Behavioral health claims administrators and plan sponsors alike may be looking more closely at their care guidelines—and how they are applied—after a federal court ruled in a California class action that a claims administrator had breached its fiduciary duty under the Employee Retirement Income Security Act of 1974 (ERISA) by applying standards of care that were more restrictive than generally accepted standards and by improperly prioritizing cost savings.
Claims administrator United Behavioral Health (UBH) was unable demonstrate during a 10-day trial that its guidelines were created and applied in an effort to ensure that patients received care that is necessary and within generally accepted standards. Instead, the court found that the guidelines were applied for UBH’s own gain and that claim reviewers were not allowed to deviate from those guidelines for the good of patients.
The March 5, 2019, ruling by Chief Magistrate Judge Joseph C. Spero came in a class action involving denied claims for mental health and substance abuse under both fully-insured and self-insured plans from 2011 to 2017. The case—Wit v. United Behavioral Health, No. 14-cv-02346-JCS (U.S. District Court for the Northern District of California)—was certified as a class action because the participants did not challenge the benefit determinations but instead asked the court to require UBH to reopen claims that had been adjudicated under the faulty guidelines. The UBH care guidelines were cited in each of about 10 claims denials highlighted by the court.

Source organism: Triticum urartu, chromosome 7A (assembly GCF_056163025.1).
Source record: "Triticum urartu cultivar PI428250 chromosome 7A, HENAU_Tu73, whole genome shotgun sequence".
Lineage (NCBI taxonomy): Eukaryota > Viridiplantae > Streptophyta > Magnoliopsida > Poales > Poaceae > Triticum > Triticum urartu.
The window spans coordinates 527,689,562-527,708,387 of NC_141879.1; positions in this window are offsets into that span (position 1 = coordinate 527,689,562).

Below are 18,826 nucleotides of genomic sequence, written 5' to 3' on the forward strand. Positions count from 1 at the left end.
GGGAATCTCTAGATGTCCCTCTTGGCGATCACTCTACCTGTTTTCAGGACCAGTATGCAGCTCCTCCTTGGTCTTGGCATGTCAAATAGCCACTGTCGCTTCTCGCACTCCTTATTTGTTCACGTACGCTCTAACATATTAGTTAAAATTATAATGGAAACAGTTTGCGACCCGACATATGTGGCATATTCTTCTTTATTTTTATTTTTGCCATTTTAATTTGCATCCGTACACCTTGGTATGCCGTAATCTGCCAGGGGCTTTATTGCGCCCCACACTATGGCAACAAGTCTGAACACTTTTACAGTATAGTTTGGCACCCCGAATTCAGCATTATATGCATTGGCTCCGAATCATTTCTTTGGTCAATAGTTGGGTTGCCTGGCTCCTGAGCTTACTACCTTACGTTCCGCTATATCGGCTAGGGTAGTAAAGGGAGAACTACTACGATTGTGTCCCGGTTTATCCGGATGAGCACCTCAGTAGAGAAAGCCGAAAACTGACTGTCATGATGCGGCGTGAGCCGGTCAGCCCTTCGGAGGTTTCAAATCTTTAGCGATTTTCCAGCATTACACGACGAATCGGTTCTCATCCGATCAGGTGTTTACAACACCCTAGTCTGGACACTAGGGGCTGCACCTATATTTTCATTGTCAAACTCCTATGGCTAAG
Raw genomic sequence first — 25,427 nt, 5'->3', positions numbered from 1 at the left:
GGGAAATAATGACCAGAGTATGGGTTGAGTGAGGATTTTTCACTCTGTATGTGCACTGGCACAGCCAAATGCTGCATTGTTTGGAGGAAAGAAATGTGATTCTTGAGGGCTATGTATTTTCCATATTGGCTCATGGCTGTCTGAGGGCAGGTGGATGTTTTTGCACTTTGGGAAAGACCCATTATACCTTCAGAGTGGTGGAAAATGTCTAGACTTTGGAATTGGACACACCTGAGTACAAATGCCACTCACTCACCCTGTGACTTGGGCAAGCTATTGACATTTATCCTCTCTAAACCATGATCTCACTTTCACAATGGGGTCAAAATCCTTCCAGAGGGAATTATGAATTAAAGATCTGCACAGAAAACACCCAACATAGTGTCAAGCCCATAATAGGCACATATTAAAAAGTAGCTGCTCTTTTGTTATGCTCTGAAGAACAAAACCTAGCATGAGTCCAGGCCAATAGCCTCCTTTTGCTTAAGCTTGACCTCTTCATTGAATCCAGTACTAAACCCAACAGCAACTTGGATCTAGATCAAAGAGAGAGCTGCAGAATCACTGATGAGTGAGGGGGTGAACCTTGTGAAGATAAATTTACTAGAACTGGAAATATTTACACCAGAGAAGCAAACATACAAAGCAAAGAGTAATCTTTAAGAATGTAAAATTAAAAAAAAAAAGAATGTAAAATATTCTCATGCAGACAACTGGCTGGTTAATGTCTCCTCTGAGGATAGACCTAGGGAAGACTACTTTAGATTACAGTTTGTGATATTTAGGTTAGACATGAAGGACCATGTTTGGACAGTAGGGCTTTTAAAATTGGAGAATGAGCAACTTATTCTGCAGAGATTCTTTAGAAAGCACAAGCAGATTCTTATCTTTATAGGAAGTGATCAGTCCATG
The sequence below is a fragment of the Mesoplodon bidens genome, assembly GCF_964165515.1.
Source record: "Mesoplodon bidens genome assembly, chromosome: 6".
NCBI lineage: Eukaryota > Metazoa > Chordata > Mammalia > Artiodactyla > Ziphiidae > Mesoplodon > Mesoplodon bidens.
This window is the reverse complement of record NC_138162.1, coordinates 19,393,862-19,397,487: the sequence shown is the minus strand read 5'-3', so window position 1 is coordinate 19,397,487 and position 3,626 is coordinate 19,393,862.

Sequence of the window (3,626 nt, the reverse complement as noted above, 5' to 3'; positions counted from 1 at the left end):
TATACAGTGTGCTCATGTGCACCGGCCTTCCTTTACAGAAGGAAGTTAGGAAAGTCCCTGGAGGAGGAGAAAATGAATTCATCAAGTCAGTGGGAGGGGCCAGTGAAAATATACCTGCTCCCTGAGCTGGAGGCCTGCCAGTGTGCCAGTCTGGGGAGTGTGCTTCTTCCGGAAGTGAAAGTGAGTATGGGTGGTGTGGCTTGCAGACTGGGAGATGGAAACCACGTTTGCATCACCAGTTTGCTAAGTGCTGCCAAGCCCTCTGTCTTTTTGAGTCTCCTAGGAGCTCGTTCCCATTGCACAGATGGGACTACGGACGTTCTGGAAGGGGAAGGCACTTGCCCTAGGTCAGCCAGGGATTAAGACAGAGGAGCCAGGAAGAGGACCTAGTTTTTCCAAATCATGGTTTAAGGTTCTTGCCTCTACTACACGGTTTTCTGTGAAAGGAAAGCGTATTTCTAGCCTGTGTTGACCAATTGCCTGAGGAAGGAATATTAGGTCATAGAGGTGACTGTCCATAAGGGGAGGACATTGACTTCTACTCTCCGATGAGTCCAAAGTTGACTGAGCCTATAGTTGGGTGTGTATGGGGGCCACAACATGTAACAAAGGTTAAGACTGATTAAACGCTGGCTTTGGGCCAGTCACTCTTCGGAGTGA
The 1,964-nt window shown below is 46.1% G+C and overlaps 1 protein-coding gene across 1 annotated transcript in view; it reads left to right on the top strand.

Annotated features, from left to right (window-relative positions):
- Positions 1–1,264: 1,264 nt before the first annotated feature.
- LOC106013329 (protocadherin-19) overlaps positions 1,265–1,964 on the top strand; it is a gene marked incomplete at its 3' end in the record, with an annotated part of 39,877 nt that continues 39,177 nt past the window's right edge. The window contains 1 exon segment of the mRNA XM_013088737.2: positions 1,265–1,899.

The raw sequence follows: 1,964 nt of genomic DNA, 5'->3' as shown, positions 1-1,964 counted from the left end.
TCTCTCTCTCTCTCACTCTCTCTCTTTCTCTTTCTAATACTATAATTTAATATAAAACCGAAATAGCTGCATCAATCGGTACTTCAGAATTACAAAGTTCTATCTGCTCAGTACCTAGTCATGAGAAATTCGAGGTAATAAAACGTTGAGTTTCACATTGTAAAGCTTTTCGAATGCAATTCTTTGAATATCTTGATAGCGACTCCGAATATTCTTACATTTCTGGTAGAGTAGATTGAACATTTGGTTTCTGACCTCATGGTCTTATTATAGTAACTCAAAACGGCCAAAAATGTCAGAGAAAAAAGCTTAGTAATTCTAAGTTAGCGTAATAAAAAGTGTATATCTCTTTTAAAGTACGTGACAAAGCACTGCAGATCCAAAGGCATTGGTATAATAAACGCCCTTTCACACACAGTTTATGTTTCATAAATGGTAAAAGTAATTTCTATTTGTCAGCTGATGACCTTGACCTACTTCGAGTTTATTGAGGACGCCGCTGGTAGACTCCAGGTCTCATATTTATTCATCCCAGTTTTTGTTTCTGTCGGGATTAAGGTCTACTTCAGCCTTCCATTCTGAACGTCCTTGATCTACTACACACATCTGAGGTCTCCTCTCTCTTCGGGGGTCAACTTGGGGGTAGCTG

Drawing from expert trial testimony and criteria set by the American Society of Addiction Medicine (ASAM) and other medical groups, the court set forth what it found were seven generally accepted standards of care in behavioral health cases. One of those standards is that “patients should receive treatment for mental health and substance use disorders at the least intensive and restrictive level of care that is safe and effective.” Another is that “effective treatment requires treatment of the individual’s underlying condition and is not limited to the alleviation of the individual’s current symptoms.” The court ruled that the medical guidelines used in each of the individual cases violated generally accepted standards of care and that the claims administrator deviated from these generally accepted standards of care to save money.
The court found that an emphasis on cost-cutting tainted the development of the relevant internal guidelines. As an example, it pointed out that certain ASAM standards were not adopted by the relevant UBH committee only because the company’s finance department would not sign off on the change.
Employers usually would not be closely involved in the development or application of this sort of clinical criteria, and claims administrators may be reluctant to turn over copies of their internal guidelines. Employers, though, may find that Wit will prompt them to renew requests for such guidelines and to ask some timely questions of their behavioral health claims administrators.
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